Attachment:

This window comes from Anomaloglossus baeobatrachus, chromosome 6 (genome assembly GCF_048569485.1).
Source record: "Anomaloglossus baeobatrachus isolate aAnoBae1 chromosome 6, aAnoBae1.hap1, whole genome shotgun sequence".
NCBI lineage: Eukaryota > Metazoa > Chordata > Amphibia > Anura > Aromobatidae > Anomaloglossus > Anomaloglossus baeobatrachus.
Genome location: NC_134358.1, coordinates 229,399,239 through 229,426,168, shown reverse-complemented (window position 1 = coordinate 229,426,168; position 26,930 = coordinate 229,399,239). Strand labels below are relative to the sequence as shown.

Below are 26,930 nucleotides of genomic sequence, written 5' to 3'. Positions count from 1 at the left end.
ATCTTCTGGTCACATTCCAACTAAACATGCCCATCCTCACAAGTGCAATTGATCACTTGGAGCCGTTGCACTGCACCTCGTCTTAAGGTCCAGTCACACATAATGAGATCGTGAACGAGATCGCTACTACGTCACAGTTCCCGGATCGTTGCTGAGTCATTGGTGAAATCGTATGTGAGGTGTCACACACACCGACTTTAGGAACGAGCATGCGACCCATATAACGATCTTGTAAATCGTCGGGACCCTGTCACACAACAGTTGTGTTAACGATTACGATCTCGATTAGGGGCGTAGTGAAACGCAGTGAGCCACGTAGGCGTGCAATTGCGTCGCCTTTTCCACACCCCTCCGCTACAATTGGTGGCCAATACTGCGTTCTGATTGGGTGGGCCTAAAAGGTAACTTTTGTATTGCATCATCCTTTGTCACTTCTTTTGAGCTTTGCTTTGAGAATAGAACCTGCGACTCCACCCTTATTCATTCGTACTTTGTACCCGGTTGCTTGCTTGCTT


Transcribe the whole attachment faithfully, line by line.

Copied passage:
This window comes from Anomaloglossus baeobatrachus, chromosome 6 (genome assembly GCF_048569485.1).
Source record: "Anomaloglossus baeobatrachus isolate aAnoBae1 chromosome 6, aAnoBae1.hap1, whole genome shotgun sequence".
NCBI lineage: Eukaryota > Metazoa > Chordata > Amphibia > Anura > Aromobatidae > Anomaloglossus > Anomaloglossus baeobatrachus.
Genome location: NC_134358.1, coordinates 229,399,239 through 229,426,168, shown reverse-complemented (window position 1 = coordinate 229,426,168; position 26,930 = coordinate 229,399,239). Strand labels below are relative to the sequence as shown.

Below are 26,930 nucleotides of genomic sequence, written 5' to 3'. Positions count from 1 at the left end.
ATCTTCTGGTCACATTCCAACTAAACATGCCCATCCTCACAAGTGCAATTGATCACTTGGAGCCGTTGCACTGCACCTCGTCTTAAGGTCCAGTCACACATAATGAGATCGTGAACGAGATCGCTACTACGTCACAGTTCCCGGATCGTTGCTGAGTCATTGGTGAAATCGTATGTGAGGTGTCACACACACCGACTTTAGGAACGAGCATGCGACCCATATAACGATCTTGTAAATCGTCGGGACCCTGTCACACAACAGTTGTGTTAACGATTACGATCTCGATTAGGGGCGTAGTGAAACGCAGTGAGCCACGTAGGCGTGCAATTGCGTCGCCTTTTCCACACCCCTCCGCTACAATTGGTGGCCAATACTGCGTTCTGATTGGGTGGGCCTAAAAGGTAACTTTTGTATTGCATCATCCTTTGTCACTTCTTTTGAGCTTTGCTTTGAGAATAGAACCTGCGACTCCACCCTTATTCATTCGTACTTTGTACCCGGTTGCTTGCTTGCTT